I smile when I look back on those first what?, 10 years of photographing butterflies. Film was cheaper then, Fuji Velvia slide film. Processing the exposed film was less expensive, and scanning too didn’t break your budget. I went out on a typical morning, and returned home with 10 or more rolls shot. I just about chased and photographed any butterfly that I found.
Nowadays, things have changed. My film is very expensive, processing and scanning the slides has also become more expensive. I have also changed. I no longer follow or stalk butterflies that are worn or bird-struck. When I see a spectacular Eastern Tiger Swallowtail butterfly (female) or an OMGoodness! Question Mark, I pause, gather my thoughts, and move on. My sizable collection of slides happily includes excellent images of same. Once in a while, I wonder what will happen to that collection, that includes many rare and declining species?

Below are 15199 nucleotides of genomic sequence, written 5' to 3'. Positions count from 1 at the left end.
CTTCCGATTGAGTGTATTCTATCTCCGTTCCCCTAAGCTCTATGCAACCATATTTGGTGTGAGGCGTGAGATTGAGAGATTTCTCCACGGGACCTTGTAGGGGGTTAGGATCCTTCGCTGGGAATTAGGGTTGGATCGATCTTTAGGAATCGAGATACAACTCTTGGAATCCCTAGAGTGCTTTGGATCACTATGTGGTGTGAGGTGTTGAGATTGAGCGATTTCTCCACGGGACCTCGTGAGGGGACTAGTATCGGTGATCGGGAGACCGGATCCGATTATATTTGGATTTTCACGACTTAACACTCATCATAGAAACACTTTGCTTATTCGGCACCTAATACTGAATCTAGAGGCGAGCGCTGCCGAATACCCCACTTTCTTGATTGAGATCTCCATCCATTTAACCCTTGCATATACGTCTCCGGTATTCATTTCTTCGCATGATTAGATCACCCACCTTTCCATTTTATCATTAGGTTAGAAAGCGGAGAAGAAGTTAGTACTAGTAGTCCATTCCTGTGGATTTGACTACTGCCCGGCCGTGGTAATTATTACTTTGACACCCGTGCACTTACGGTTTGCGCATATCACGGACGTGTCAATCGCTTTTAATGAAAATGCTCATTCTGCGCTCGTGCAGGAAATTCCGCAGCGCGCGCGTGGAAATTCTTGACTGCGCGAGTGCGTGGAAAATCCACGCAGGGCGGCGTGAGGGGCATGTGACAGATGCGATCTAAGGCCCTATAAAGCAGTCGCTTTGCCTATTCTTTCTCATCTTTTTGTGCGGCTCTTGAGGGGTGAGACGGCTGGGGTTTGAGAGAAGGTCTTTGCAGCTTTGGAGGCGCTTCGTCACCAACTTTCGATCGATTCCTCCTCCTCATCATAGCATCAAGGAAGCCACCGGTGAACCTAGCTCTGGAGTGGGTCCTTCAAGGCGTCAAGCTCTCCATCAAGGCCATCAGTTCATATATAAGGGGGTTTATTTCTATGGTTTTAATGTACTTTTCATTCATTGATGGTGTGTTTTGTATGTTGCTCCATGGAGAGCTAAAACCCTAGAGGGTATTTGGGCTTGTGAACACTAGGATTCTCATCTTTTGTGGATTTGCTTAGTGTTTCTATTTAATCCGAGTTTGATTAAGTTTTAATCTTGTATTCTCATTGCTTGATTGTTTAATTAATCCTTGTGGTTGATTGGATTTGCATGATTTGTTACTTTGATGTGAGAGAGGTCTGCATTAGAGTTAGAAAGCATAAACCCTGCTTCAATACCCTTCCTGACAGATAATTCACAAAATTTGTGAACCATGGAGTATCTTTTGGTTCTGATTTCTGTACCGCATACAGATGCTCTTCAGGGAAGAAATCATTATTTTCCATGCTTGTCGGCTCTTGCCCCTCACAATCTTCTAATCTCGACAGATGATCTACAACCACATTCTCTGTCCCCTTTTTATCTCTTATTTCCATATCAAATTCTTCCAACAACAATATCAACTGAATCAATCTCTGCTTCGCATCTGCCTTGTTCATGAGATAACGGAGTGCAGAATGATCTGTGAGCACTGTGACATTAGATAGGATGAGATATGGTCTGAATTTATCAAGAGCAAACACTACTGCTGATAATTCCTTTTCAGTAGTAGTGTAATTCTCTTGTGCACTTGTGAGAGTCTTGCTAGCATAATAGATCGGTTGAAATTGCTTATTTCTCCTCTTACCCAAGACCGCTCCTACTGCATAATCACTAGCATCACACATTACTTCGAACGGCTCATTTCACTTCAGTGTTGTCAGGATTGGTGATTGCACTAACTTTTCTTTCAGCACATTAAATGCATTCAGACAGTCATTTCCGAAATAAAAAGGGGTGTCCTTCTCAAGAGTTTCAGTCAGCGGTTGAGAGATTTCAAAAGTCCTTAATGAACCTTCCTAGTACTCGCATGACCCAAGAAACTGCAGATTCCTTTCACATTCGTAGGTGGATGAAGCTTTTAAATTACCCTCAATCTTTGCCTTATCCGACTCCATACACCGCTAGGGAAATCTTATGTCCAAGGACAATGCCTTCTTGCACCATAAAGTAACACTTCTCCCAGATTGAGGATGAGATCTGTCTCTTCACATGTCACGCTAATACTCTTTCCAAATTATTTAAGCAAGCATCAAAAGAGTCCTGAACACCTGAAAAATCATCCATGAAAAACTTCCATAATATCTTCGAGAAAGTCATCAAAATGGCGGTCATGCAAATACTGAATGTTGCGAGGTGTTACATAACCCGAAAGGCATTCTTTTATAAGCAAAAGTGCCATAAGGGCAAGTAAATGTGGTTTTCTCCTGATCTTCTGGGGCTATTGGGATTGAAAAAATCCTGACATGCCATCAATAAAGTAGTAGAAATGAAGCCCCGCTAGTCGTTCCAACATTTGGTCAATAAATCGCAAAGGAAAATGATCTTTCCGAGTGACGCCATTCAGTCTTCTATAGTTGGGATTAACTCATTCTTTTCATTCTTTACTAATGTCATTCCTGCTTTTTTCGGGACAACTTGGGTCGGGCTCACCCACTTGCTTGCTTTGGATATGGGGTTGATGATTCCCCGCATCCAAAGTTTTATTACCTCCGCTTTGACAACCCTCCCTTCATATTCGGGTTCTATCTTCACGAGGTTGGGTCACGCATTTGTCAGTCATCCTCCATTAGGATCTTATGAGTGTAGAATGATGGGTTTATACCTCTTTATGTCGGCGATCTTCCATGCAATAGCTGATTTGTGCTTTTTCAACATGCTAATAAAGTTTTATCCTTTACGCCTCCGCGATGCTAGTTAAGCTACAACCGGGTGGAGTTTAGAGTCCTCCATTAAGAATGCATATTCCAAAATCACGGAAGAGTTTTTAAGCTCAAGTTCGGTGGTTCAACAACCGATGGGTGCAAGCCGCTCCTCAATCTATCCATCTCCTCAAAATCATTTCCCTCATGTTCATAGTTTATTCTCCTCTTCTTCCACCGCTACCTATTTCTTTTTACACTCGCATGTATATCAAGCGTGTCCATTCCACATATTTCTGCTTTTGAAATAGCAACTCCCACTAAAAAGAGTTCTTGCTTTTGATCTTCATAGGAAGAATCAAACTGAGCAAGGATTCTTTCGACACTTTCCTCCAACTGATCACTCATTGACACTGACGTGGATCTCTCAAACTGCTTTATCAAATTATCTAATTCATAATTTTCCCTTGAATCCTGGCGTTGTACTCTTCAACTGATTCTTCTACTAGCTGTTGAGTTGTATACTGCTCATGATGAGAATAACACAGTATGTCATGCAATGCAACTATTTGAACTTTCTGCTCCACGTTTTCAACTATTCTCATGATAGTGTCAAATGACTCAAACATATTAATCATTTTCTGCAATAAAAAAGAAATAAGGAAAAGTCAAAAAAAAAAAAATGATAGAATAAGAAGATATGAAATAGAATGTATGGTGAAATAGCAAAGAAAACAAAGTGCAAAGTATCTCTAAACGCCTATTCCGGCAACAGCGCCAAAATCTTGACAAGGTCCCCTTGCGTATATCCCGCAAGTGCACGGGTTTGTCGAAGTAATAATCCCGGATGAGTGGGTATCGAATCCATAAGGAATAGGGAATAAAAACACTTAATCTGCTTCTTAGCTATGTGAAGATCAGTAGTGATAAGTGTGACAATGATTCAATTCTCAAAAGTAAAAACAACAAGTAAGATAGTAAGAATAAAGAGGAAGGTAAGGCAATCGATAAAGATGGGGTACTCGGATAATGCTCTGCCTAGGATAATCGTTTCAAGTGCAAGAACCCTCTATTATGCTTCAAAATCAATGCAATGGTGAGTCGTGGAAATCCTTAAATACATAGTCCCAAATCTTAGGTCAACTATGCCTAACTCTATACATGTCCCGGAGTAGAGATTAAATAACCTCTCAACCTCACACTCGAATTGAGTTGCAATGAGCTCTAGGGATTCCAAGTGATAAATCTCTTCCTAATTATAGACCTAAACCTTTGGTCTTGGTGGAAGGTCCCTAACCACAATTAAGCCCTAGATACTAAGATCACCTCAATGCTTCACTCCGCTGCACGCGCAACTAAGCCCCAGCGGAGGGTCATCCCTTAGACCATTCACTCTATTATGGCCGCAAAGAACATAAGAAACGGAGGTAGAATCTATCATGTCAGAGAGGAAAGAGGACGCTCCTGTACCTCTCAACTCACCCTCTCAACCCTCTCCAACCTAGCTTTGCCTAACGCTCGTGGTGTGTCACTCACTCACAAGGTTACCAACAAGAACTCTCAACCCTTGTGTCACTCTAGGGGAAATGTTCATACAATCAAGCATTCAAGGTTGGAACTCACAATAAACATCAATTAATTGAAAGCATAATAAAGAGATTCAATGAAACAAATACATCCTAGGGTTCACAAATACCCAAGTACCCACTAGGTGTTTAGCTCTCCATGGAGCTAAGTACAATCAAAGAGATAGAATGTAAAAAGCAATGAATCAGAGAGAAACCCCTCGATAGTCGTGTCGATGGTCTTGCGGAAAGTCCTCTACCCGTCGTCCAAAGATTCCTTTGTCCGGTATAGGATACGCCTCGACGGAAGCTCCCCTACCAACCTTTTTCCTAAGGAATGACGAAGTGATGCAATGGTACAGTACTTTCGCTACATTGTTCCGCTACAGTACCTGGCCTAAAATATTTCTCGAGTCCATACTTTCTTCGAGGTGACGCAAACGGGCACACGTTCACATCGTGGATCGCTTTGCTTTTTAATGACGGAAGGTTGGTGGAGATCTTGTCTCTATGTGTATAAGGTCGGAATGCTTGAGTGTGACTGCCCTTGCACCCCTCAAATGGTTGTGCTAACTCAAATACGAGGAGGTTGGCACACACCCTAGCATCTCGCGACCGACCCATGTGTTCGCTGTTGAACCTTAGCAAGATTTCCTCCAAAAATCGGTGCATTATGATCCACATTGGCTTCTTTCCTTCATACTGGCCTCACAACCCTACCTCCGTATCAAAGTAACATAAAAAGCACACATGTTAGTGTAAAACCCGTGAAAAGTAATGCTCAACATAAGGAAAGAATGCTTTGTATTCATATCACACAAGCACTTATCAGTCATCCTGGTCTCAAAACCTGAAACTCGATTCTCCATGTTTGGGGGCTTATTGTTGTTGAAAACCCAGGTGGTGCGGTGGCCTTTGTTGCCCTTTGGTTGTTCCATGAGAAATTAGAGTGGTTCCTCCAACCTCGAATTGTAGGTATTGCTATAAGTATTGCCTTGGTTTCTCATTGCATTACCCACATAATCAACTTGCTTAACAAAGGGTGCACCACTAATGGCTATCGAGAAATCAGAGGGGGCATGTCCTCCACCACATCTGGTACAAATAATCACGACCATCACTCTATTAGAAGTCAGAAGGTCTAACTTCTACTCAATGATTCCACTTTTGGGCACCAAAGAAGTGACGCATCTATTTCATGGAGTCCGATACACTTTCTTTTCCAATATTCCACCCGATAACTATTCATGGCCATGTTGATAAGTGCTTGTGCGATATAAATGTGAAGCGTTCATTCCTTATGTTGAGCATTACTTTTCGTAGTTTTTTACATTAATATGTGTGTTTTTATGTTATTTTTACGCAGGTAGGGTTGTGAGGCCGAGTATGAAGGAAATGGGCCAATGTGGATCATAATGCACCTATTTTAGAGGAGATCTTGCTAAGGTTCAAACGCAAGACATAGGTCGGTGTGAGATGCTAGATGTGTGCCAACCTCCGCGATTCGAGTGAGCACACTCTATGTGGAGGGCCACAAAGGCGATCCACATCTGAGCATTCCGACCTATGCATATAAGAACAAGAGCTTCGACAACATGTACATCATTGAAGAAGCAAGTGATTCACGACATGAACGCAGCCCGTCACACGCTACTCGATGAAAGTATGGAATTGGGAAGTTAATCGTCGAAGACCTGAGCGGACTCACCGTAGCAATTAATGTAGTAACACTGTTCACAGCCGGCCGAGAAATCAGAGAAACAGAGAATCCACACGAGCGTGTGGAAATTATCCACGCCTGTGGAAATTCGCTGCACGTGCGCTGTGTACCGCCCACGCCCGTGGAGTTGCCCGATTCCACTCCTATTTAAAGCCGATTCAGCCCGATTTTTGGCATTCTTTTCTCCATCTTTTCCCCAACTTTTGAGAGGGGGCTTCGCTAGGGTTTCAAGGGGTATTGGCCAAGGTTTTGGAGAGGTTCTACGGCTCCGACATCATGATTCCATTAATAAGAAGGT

I’ve also given up on waiting for the Butterfly cognoscenti (how do I explain that to y’all?) to come along and visit. As on the streets of Brooklyn, back with ‘them,’ no names. That puzzle awaits I don’t know what.
What, then am I shooting for?
I’m now near ready to share that. I continue with the same energy and anticipation this 2019 . . . for us. For me and for you. I want to find and capture on film the finest, freshest butterflies. They must be of excellent color and form, male and female, if we can determine such.The color of my work must be exactly as it looks in the field, real-time. Film continues to be used worldwide because the color it delivers accurately reveals true field color. More than 25 years in the field confirms that. I shoot rolls of 36-exposures, and cull those slides out, usually keeping 2 or 3 per roll, at the most.
Once Katie Funaki has scanned them, I want you there, and me here, to pause for a sec, and whisper, “Wow!” Then, me? I hope you think G-d has really created boundless beauty.
This Northern Pearly-eye Butterfly met me at Raccoon Creek State Park, in southwestern Pennsylvania, USA. That about 380 miles west of where Benjamin Franklin printed his newspapers.